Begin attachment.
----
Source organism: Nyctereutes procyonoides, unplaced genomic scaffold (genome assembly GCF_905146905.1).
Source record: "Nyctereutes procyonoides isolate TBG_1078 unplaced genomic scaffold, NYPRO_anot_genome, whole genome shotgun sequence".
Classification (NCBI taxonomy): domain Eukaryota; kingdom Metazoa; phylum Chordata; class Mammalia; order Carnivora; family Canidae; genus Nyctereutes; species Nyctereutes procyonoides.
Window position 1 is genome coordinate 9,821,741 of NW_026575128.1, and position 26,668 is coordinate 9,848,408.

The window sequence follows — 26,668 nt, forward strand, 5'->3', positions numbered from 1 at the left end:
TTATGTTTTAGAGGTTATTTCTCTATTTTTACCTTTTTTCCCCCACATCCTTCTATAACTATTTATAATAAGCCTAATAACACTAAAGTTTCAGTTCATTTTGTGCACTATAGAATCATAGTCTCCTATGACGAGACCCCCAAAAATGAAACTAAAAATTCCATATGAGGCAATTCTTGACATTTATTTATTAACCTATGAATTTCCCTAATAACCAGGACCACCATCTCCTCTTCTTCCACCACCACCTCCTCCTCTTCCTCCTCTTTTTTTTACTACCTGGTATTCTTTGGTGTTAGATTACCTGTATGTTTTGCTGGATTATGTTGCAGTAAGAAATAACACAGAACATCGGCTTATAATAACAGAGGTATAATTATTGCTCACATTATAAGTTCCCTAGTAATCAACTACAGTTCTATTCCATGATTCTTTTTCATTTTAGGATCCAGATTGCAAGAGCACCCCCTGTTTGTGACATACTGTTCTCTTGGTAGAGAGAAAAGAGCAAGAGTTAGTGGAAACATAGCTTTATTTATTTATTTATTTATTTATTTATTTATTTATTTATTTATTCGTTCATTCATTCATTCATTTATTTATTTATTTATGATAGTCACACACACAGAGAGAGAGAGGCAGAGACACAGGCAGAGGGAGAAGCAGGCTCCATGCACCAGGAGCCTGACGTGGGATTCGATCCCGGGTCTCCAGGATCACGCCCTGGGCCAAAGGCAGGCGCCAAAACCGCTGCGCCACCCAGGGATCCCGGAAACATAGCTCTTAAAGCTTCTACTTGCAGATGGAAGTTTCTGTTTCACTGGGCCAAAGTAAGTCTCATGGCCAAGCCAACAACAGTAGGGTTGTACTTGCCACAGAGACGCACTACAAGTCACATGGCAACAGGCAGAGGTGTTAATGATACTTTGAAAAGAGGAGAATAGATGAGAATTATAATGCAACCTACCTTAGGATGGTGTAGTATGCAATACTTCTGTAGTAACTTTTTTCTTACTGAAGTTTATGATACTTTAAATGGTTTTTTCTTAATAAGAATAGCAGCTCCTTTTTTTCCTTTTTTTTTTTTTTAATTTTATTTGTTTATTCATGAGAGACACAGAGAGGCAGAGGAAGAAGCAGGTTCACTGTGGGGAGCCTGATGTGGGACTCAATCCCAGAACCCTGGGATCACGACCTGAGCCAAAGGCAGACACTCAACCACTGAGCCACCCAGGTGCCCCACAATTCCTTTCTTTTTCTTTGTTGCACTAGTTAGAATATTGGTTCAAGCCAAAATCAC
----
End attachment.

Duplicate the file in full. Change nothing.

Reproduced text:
Source organism: Nyctereutes procyonoides, unplaced genomic scaffold (genome assembly GCF_905146905.1).
Source record: "Nyctereutes procyonoides isolate TBG_1078 unplaced genomic scaffold, NYPRO_anot_genome, whole genome shotgun sequence".
Classification (NCBI taxonomy): domain Eukaryota; kingdom Metazoa; phylum Chordata; class Mammalia; order Carnivora; family Canidae; genus Nyctereutes; species Nyctereutes procyonoides.
Window position 1 is genome coordinate 9,821,741 of NW_026575128.1, and position 26,668 is coordinate 9,848,408.

The window sequence follows — 26,668 nt, forward strand, 5'->3', positions numbered from 1 at the left end:
TTATGTTTTAGAGGTTATTTCTCTATTTTTACCTTTTTTCCCCCACATCCTTCTATAACTATTTATAATAAGCCTAATAACACTAAAGTTTCAGTTCATTTTGTGCACTATAGAATCATAGTCTCCTATGACGAGACCCCCAAAAATGAAACTAAAAATTCCATATGAGGCAATTCTTGACATTTATTTATTAACCTATGAATTTCCCTAATAACCAGGACCACCATCTCCTCTTCTTCCACCACCACCTCCTCCTCTTCCTCCTCTTTTTTTTACTACCTGGTATTCTTTGGTGTTAGATTACCTGTATGTTTTGCTGGATTATGTTGCAGTAAGAAATAACACAGAACATCGGCTTATAATAACAGAGGTATAATTATTGCTCACATTATAAGTTCCCTAGTAATCAACTACAGTTCTATTCCATGATTCTTTTTCATTTTAGGATCCAGATTGCAAGAGCACCCCCTGTTTGTGACATACTGTTCTCTTGGTAGAGAGAAAAGAGCAAGAGTTAGTGGAAACATAGCTTTATTTATTTATTTATTTATTTATTTATTTATTTATTTATTTATTCGTTCATTCATTCATTCATTTATTTATTTATTTATGATAGTCACACACACAGAGAGAGAGAGGCAGAGACACAGGCAGAGGGAGAAGCAGGCTCCATGCACCAGGAGCCTGACGTGGGATTCGATCCCGGGTCTCCAGGATCACGCCCTGGGCCAAAGGCAGGCGCCAAAACCGCTGCGCCACCCAGGGATCCCGGAAACATAGCTCTTAAAGCTTCTACTTGCAGATGGAAGTTTCTGTTTCACTGGGCCAAAGTAAGTCTCATGGCCAAGCCAACAACAGTAGGGTTGTACTTGCCACAGAGACGCACTACAAGTCACATGGCAACAGGCAGAGGTGTTAATGATACTTTGAAAAGAGGAGAATAGATGAGAATTATAATGCAACCTACCTTAGGATGGTGTAGTATGCAATACTTCTGTAGTAACTTTTTTCTTACTGAAGTTTATGATACTTTAAATGGTTTTTTCTTAATAAGAATAGCAGCTCCTTTTTTTCCTTTTTTTTTTTTTTAATTTTATTTGTTTATTCATGAGAGACACAGAGAGGCAGAGGAAGAAGCAGGTTCACTGTGGGGAGCCTGATGTGGGACTCAATCCCAGAACCCTGGGATCACGACCTGAGCCAAAGGCAGACACTCAACCACTGAGCCACCCAGGTGCCCCACAATTCCTTTCTTTTTCTTTGTTGCACTAGTTAGAATATTGGTTCAAGCCAAAATCAC